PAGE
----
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A farm has been fined £60,000 following the death of a man who was electrocuted by an overhead power line. The driver was delivering stone that was going to be used to repair farm tracks when the hydraulic arm of the tipper lorry came into contact with an 11kV overhead power line. He was electrocuted after exiting the lorry.
The Health and Safety Executive (HSE) the farm failed to carry out an assessment of how the work could be completed safely and did not consider the dangers involved with working near an overhead power line.
Overhead power lines typically carry electricity at voltages similar to the 11 kV in this case but can go up to 400 kV. The HSE has said they are ‘concerned’ about the nationwide trend of farm machinery getting bigger, increasing the risk of contact with power lines. The Farm was found guilty of breaching Regulations 3(1) and 4(3) of the Electricity at Work Regulations 1989. The company was fined £60,000 and ordered to pay costs of £11,715.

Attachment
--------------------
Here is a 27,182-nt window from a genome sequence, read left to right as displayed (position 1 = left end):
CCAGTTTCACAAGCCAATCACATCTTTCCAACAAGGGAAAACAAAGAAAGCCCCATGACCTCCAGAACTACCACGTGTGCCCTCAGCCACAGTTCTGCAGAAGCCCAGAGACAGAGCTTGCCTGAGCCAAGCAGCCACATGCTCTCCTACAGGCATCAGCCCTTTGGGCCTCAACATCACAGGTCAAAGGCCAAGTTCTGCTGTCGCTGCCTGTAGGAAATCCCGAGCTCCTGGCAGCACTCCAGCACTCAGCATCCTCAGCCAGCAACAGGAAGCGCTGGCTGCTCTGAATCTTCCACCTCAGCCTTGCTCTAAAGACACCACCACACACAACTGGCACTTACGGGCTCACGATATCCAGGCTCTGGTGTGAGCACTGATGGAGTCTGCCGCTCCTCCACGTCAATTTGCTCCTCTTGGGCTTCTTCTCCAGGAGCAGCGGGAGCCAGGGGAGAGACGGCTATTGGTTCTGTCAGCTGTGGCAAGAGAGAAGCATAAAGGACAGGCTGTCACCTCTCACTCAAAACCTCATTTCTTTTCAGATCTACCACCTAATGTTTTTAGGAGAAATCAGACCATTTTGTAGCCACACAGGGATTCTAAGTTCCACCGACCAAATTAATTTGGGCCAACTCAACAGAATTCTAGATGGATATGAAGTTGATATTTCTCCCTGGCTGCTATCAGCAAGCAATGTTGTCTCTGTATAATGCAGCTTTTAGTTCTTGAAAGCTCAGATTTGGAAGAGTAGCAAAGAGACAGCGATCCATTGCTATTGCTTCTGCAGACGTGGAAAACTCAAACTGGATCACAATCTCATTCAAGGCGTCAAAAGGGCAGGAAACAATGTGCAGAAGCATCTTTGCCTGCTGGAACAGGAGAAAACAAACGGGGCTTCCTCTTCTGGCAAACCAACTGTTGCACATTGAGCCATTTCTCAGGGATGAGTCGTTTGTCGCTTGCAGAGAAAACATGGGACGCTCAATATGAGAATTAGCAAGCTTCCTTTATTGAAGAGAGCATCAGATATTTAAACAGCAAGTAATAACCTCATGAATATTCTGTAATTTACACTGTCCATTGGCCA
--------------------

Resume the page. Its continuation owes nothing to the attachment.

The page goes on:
HSE Inspector said: “This was a tragic and wholly avoidable incident – another sad reminder of the dangers of overhead powerlines. The death could easily have been prevented if the farm had acted to manage the risks involved and put in place a safe system of work.”